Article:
Second, you’re really not being fair at all to this Jew from Galilee, since ALL of the literature produced from antiquity has ancestors, mythic characters, gods, and real historical people saying and doing lots of things. In fact, every single text produced from this world/culture exhibits this feature. Yet with no knowledge at all of this world and the texts it produces you boldly claim truths about it! On an analogous level, we have tons of movies that have superheroes, gods, and even real historical people saying and doing lots of things in real historical settings. No one in our culture, however, would say that Iron Man believes…. or Superman believes…. or Zeus says…. or Jake Bauer believes…. Why? Because we know and understand the culture that produced these compositions. Imagine living 2,000 years later and knowing nothing about cinematography and literary techniques of this culture, and yet then proclaim belief in the beliefs of a character in one of these movies.

      The point being, these are texts, literary products of a culture you apparently know little about, yet imagine you can proclaim truths about that culture and the individuals represented in their texts. This is the same culture wherein the Roman historian Suetonius puts words into the mouths of Roman emperors in his histories, or Plutarch who puts words in Alexander the Great’s mouth when he composes his biography, or Josephus who puts whole speeches into Agrippa’s mouth, etc. etc. This was the common literary practices of the day!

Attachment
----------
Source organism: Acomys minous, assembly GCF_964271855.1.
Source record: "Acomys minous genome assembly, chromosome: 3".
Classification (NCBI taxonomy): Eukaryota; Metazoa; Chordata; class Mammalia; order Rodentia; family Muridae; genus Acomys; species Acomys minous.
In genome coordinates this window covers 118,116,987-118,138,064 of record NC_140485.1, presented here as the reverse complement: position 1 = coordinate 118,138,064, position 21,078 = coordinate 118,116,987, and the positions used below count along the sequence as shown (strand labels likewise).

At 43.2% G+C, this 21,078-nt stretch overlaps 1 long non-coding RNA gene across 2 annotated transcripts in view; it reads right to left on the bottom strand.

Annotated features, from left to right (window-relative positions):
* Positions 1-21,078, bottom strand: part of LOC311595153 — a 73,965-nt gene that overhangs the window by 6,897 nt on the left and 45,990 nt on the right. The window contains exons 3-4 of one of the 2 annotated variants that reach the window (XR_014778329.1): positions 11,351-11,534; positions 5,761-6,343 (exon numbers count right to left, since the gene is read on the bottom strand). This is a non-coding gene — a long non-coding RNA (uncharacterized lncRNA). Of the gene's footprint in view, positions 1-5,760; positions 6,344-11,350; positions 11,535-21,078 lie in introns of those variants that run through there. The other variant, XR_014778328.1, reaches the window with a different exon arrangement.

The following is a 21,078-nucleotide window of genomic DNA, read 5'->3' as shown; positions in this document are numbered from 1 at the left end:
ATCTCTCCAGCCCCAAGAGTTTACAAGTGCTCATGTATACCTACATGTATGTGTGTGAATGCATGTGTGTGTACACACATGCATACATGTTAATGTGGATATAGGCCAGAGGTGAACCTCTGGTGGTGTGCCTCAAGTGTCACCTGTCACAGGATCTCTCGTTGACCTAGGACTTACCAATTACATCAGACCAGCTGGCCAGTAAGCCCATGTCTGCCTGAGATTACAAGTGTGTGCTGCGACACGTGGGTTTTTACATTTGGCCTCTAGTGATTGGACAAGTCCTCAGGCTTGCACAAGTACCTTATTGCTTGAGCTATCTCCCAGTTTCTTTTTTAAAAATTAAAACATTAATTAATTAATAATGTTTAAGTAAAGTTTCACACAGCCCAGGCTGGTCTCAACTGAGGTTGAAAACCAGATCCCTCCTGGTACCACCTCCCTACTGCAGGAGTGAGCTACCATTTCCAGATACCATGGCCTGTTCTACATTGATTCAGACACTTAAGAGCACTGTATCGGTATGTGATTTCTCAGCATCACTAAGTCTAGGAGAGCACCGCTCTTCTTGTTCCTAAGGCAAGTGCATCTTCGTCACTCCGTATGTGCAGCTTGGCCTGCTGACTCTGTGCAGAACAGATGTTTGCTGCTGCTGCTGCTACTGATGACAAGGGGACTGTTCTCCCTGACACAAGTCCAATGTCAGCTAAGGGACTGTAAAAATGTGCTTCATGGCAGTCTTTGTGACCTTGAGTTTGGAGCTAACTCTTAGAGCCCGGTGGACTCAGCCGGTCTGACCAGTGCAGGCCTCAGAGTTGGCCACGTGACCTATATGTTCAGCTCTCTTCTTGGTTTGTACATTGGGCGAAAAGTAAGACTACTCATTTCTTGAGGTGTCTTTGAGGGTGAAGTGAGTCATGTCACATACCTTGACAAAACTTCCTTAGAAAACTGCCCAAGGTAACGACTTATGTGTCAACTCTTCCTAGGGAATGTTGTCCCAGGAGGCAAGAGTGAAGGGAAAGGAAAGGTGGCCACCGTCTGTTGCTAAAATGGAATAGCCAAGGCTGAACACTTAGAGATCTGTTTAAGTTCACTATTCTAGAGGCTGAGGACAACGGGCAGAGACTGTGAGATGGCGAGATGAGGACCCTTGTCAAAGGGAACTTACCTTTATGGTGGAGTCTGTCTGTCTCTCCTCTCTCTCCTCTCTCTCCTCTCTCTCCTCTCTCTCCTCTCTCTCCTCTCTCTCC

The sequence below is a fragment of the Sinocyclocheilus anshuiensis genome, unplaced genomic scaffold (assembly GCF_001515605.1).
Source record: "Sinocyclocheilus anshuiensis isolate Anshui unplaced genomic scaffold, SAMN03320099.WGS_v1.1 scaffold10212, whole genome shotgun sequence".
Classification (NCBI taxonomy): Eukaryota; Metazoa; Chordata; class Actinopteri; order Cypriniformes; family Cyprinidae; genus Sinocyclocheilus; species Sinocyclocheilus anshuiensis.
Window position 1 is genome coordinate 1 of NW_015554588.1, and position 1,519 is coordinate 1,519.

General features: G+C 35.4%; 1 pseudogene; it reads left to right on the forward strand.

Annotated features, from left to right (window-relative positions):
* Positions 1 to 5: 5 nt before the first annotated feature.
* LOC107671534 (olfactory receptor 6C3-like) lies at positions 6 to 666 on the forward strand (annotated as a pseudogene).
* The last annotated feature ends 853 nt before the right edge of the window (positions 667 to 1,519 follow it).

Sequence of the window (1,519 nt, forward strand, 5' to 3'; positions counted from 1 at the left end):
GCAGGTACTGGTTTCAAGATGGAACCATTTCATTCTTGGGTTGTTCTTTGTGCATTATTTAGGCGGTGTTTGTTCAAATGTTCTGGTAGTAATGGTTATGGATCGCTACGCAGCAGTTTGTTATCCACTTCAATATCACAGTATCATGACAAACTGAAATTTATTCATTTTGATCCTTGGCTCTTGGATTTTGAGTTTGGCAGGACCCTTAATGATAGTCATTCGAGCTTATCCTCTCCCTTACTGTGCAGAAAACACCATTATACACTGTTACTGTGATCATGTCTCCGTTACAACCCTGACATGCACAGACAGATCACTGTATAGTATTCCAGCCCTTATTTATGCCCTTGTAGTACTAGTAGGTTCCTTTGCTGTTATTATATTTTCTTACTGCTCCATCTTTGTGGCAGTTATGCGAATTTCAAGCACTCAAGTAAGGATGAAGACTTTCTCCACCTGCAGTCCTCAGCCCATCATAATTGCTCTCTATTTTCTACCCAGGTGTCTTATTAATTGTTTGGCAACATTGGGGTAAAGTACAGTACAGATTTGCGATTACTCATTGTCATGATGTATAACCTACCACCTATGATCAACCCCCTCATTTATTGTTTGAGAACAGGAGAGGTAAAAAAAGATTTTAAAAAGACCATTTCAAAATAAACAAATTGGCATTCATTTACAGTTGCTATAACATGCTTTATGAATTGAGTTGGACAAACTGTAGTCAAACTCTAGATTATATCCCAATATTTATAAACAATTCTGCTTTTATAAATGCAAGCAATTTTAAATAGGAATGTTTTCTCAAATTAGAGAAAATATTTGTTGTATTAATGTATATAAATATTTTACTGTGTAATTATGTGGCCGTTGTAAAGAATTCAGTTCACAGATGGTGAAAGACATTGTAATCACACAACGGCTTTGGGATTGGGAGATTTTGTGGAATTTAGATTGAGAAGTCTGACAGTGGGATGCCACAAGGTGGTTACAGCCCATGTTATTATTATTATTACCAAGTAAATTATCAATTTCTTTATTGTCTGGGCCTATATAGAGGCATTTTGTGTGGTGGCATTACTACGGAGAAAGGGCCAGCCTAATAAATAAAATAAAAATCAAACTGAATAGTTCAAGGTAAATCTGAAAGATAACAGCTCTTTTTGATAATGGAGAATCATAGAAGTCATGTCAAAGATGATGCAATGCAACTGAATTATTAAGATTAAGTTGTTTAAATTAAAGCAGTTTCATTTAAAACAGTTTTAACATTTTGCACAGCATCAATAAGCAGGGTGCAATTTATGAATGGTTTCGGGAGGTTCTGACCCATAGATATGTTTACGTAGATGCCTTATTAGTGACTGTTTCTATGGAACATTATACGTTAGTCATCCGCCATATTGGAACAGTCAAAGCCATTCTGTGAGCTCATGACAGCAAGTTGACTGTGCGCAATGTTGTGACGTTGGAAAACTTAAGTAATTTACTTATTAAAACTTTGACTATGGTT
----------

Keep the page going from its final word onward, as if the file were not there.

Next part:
I’m not trying to knock your faith, nor do I have a bone to pick against faith in general; my concern is properly understanding these texts. And any serious, honest, and genuine study of either Old Testament texts or those of the New Testament leads to realizing that the textual data—here contradictory portraits and sayings of Yahweh and Jesus—along with other data stemming from our knowledge about the historical and literary worlds that produced these texts—strongly and convincingly lead to the conclusion that all of the words in the OT placed into Yahweh’s mouth rather represent the views, beliefs, and ideology of the powerful scribes and priests who wrote these texts whereby Yahweh becomes the mouthpiece for promulgating and legitimating these authors’ own beliefs! Again, how do we know this? By studying the texts and by our knowledge of the literary and rhetorical conventions of the cultures that produced these texts. Likewise, we’d have to surmise that all or most all of the sayings of Jesus in the gospels are likewise rather the views, beliefs, and agendas of their authors, legitimated by making Jesus a spokesperson for them. How do we know this? By studying the texts each in their own historical setting. To take a quick example, John’s Jesus is the ONLY Jesus of the gospels who is anti-Semitic. And we understand this by understanding who “John” was and who he was writing to, and in response to what historical circumstance—John and his community have just been kicked out of the Jewish synagogues. Thus John writes in response to this, presenting a Jesus who voices John’s bitterness and Johns own beliefs about Jesus, and against the Jews of John’s—not Jesus’—historical time. Matthew’s Jesus, on the other hand, is completely, 100%, Jewish. He obeys Torah; tells his follows to obey Torah; is presented as a Torah teacher, etc. Matthew’s Jesus too was shaped by Matthew’s own concerns when he wrote his text, wherein Jesus becomes the spokesperson for Matthew and his community’s beliefs, views, etc.